Automated driving system (ADS) means the hardware and software that are collectively capable of performing the entire dynamic driving task on a sustained basis. It is a type of driving automation system used in vehicles operating with conditional, high and full automation mode.

Automated driving system entity (ADSE) means the legal entity responsible for the ADS. This could be the manufacturer, registered operator of the vehicle or another entity (this term is not derived from the SAE International Standard J3016).

Partial Automation means a driving automation system may take control of steering, acceleration and braking in defined circumstances. It cannot undertake the entire dynamic driving task. The human driver must perform the remainder of the dynamic driving task, supervise the automated system and intervene if necessary to maintain the safe operation of the vehicle.

Conditional Automation means the ADS undertakes the entire dynamic driving task for sustained periods in defined circumstances. The human driver does not have to monitor the driving environment or the ADS but must be receptive to ADS requests to intervene and any system failures.

Dedicated Automated Vehicle means a vehicle that has no manual controls enabling it to be driven by a human driver. In this type of vehicle, the dynamic driving task is always performed by the ADS. An example is low speed driverless passenger shuttles such as EasyMile, being trialled in Darwin (this term is not derived from the SAE International Standard J3016).

Full Automation means all aspects of the dynamic driving task and monitoring of the driving environment are undertaken by the ADS. The ADS can operate on all roads at all times. No human driver is required.

Dynamic driving task means the operational and tactical functions required to operate a vehicle in on-road traffic (a more expansive definition is provided in the glossary).

Dynamic driving task fallback means the response by the fallback-ready user or an ADS to either perform the dynamic driving task or achieve a minimal risk condition after a dynamic driving task performance-relevant system failure or when the vehicle exits the operational design domain. In a vehicle with conditional automation the fallback-ready user performs the dynamic driving task fallback. In vehicles with high or full automation the ADS performs the dynamic driving task fallback.

Fallback-ready user means a human in a vehicle with conditional automation who is able to operate the vehicle and who is receptive to requests from the ADS to intervene and is receptive to evident dynamic driving task performance-relevant system failures. The fallback-ready user is expected to respond by taking control of the vehicle.





The National Transport Commission recently issued a consultation paper on legislative reforms necessary to support the use of automated vehicles on roads in Australia. Automated vehicles include the full spectrum of levels of automation from Partial Automation, through to Full Automation.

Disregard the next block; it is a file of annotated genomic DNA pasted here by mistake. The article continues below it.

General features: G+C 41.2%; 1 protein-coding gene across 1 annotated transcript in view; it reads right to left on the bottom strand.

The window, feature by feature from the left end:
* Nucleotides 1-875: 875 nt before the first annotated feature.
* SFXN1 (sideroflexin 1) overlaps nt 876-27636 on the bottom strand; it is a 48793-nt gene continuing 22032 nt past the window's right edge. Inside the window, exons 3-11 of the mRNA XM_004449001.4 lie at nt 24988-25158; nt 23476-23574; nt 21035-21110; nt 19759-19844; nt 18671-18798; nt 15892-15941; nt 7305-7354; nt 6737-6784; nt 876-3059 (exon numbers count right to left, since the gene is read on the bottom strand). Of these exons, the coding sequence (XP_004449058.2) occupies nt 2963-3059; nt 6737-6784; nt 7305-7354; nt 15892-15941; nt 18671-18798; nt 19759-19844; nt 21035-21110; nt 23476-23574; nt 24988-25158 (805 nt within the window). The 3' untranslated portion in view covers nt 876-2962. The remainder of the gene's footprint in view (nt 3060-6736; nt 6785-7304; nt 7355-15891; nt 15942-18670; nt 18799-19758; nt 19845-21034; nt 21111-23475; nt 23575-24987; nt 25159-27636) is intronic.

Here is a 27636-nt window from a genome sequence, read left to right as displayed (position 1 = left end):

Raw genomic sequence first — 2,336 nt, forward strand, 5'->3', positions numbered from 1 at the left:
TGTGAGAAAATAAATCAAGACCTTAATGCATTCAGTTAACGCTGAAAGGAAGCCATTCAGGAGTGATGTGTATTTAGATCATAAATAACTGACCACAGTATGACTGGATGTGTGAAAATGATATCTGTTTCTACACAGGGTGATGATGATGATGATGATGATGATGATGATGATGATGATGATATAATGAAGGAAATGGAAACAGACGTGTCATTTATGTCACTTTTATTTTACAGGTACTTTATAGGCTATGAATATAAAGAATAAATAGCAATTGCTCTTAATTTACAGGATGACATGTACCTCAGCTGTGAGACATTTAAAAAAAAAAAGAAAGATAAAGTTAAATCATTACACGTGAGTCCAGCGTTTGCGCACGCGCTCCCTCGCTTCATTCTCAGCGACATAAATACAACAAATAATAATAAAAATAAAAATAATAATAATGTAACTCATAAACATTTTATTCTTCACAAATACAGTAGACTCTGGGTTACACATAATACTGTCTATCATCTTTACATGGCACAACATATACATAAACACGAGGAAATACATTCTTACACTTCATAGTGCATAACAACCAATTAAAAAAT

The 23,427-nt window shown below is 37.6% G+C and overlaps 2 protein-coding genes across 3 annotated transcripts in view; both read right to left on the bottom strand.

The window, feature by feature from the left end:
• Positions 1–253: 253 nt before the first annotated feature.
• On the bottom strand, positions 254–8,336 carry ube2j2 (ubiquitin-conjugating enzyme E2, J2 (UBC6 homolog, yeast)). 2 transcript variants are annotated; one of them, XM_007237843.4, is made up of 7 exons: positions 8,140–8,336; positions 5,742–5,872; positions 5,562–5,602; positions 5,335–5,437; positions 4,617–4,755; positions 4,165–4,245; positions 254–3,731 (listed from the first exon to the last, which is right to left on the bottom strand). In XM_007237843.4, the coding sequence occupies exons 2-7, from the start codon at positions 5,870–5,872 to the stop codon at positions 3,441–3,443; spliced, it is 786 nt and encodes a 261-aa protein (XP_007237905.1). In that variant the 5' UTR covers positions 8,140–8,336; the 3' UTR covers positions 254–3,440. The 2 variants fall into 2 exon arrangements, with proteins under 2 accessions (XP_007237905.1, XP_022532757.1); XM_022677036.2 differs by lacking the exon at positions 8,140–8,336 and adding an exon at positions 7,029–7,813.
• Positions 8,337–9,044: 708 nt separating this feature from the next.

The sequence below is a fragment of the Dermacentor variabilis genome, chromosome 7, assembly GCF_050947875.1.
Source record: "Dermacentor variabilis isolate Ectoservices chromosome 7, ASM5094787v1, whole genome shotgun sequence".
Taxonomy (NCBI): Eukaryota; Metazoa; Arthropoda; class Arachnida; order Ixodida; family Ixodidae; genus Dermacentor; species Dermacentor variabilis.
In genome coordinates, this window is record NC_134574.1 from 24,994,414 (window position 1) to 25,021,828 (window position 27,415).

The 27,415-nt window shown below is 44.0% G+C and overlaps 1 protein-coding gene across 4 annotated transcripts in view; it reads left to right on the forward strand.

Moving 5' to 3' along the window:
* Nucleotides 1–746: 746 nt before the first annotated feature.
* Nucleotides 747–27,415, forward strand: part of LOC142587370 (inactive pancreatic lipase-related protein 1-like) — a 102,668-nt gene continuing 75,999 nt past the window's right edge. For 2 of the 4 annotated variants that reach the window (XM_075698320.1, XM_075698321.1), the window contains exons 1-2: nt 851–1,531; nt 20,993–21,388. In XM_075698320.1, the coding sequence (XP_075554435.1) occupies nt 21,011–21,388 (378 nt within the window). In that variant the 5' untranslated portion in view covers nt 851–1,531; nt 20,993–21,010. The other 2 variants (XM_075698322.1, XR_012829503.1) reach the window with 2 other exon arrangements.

Some of the problems identified in their issues paper include:

  1. Current driving laws and offences assume a human driver
  2. An ADS is not a person and cannot be legally responsible for its actions
  3. Current law does not provide for a legal entity, which we describe as an automated driving system entity (ADSE), to be held responsible for the actions of the ADS
  4. Some legislative duties and obligations given to drivers could not be controlled by the ADSE if an ADS is the driver
  5. Safety duties may need to be carried out by someone else if the driver is an ADS
  6. ‘Control’ and ‘proper control’ of a vehicle are not defined if an ADS is driving
  7. There are no legal obligations on a human who may be required to take over the driving task (fallback-ready user) to ensure he or she is alert and ready to do so.
  8. Current compliance and enforcement measures may not be suitable to ensure the safe operation of an ADS.


The CTP Scheme in NSW is operated by five licensed insurers within the guidelines set by SIRA in accordance with the Motor Accident Injuries Act 2017.

In the Motor Accidents Injuries Act 2017

driver means a person driving a motor vehicle, and includes:

(a) a person riding and operating a motor cycle, and

(b) a person for the time being in charge of a motor vehicle.



Please prepare a briefing note to the Director of Premiums and Market outlining what you think might be the impact and also some of the challenges that need to be addressed from a CTP Premiums perspective? How might they be addressed?


Please consider and cover, but not be limited to, the following:

  • Redefining fault – challenges of determining fault and how will this impact determining risk when calculating premium
  • Lack of Historical data (e.g. claims history) used for determining premiums resulting to risk of unsound

The briefing note should be no longer than 2- 3 pages and can be based on the following format:


  • Outline the issue in one or two sentences and no more than three lines


  • Outline the action(s) you are seeking approval or for noting


  • Why is the Director receiving the brief?
  • Dot point your reasoning and keep it short and succinct. If appropriate provide options with a clear recommended option and why


  • This section should summarise the context
  • Note financial, risk, compliance and privacy implications (if relevant)
Impacts of Introduction of Autonomous Vehicles to the CTP Insurance Premiums